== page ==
Covid-19 is coming and will bring with it a double hit, the risk of hundreds of thousands of people dying from the illness as the minimal health system is overwhelmed, the pain of reducing people’s ability to earn money to provide for their family and reducing the international community’s attention to non-COVID-19 local issues as they turn inwards to fight Covid-19 outbreaks.

In countries with strong public health systems, COVID -19 has challenged and overwhelmed the system’s set-up to respond to regular health issues. The key factor to ensuring the survival of the 10% of severe cases is the access to ventilators as no treatment exists and while there is some promising research, widespread access to treatment and potential vaccines are well over a year away, even in the most optimistic scenario.

The challenge for the new government is that after 30 years of mismanagement of the government and the destruction of the economy, the government has neither human or financial resources to substantially mitigate the impacts of the disease or the associated economic carnage that comes with actions to try and control the spread and the temporary collapse of global trade. Only 1/3 of medical facilities offer a complete basic package of care and there are few intensive care beds available and close to nine million people rely on humanitarian assistance. This could turn out to be one of the most serious challenges Sudan has faced since the Ministry of Health was set-up in 1949. With most of the health care services privatized by the former regime, most Sudanese would struggle to pay for treatment even if it was available.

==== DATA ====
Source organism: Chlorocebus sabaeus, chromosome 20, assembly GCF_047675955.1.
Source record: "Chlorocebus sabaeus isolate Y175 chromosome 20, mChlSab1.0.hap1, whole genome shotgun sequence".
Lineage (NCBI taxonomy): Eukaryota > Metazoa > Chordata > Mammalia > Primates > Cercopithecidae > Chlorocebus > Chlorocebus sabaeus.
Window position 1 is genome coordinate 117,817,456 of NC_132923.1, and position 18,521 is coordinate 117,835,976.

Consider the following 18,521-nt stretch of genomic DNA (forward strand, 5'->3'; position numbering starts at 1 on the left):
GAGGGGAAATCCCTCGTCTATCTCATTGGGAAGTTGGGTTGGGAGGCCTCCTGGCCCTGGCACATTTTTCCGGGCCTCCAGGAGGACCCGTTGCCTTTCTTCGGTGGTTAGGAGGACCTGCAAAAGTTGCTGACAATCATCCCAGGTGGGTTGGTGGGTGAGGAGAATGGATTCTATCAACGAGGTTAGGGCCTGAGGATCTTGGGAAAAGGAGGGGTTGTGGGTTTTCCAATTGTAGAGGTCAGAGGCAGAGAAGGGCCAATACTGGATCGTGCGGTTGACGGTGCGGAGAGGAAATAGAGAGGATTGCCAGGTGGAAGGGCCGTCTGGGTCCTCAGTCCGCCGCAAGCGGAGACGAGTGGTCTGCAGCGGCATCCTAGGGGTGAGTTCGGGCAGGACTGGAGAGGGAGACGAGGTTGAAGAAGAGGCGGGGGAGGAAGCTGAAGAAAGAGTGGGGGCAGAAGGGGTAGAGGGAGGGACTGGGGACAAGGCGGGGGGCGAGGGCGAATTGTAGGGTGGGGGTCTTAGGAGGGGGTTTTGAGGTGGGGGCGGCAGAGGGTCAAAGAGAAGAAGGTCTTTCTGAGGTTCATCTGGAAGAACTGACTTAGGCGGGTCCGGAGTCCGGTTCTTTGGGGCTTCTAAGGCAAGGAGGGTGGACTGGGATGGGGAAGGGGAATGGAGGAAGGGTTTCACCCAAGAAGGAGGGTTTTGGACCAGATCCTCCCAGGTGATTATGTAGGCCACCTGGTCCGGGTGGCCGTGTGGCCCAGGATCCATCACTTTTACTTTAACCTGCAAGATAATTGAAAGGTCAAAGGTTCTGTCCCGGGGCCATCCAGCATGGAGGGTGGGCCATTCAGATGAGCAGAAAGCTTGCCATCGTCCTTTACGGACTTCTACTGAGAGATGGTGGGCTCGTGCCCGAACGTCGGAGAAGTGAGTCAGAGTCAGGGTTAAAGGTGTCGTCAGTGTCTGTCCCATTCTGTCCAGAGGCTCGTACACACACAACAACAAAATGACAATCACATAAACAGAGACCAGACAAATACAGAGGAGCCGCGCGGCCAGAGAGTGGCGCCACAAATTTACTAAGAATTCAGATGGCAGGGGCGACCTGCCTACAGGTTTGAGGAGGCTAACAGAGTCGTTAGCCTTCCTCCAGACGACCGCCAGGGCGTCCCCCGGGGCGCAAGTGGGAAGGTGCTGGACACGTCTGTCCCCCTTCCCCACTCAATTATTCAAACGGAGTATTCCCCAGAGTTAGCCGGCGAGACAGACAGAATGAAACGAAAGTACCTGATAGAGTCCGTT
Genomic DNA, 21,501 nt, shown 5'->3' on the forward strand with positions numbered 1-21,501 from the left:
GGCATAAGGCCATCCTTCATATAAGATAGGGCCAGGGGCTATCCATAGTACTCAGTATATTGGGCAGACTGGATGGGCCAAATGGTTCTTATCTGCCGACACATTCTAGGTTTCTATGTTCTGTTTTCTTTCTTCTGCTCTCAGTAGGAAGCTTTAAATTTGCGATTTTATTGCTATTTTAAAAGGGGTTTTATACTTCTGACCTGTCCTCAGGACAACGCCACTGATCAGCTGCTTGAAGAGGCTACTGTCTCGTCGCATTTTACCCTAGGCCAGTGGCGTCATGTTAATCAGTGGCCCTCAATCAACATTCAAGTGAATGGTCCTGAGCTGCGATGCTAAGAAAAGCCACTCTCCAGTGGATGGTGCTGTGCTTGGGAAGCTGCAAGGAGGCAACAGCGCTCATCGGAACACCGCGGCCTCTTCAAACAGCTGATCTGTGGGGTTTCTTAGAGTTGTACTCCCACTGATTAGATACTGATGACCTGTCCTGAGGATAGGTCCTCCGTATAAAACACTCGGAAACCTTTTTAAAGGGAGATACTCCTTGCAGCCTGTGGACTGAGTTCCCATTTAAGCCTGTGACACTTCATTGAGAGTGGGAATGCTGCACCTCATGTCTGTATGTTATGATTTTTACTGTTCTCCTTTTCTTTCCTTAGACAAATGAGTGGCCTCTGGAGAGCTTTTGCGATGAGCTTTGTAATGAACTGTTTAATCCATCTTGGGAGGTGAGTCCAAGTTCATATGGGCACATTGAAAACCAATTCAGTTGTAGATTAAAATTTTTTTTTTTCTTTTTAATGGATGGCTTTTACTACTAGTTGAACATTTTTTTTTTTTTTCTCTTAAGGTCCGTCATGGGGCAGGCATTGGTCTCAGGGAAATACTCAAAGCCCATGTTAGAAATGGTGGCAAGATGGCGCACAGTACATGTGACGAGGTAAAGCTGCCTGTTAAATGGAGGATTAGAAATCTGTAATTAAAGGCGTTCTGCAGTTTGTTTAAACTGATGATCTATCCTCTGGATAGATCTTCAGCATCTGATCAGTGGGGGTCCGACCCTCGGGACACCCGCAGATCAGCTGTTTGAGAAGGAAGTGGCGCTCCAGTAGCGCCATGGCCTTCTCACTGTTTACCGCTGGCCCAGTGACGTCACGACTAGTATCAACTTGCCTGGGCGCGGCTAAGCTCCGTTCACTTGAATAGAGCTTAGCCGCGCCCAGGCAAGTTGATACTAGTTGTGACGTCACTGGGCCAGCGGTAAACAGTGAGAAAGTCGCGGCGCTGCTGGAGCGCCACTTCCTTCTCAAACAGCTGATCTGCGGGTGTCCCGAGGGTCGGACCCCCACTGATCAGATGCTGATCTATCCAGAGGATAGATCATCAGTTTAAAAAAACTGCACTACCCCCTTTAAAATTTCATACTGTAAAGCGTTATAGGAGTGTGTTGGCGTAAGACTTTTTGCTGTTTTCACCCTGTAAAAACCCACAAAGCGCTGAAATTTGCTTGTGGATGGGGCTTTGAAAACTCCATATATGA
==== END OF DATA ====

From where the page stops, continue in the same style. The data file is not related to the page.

Sudan’s younger population is both a blessing and a curse. While the effects of Coveid-19 are less severe on the majority of young people, young people are much more active and mobile. Due to the family structure in Sudan that sees multi-generations of large families co-inhabiting in the same house and sleeping nearby and sharing all meals. Once Covid-19 gains a foothold, it will spread very quickly with catastrophic results.

Minister of Health Dr Akram Ali Altom has taken decisive actions, closing the borders on March 17 and instituting a lock-down of the country in an attempt to reduce the spread of the disease to rural regions and within the populations. The government has unveiled an $82 million strategy and held 86 education sessions in public markets. This is a great start but not engaging enough.

The government’s strategy, which in outline is similar to other countries, however, does not stop the disease and as in other countries is only intended to slow the spread of the disease until health systems can ramp up. But “ramping up” to the needed level is not an option in Sudan.

The key to survival is to limit the speed of infections as serious cases need ventilators which are in short supply worldwide. Countries with 35 ventilators per 100,000 like the US and German struggle so Sudan with 1-2 per million has very little chance of ramping up to meet the demand. Ventilators now cost upwards of $15,000 or more and require trained staff to use them in a hospital setting. Some countries have used special powers to order the production of ventilator units, but few manufacturers in Sudan could likely step-up and the cost of such a program would likely be prohibitive. The Giad factory comes to mind as one of the only likely candidates for this type of temporary production.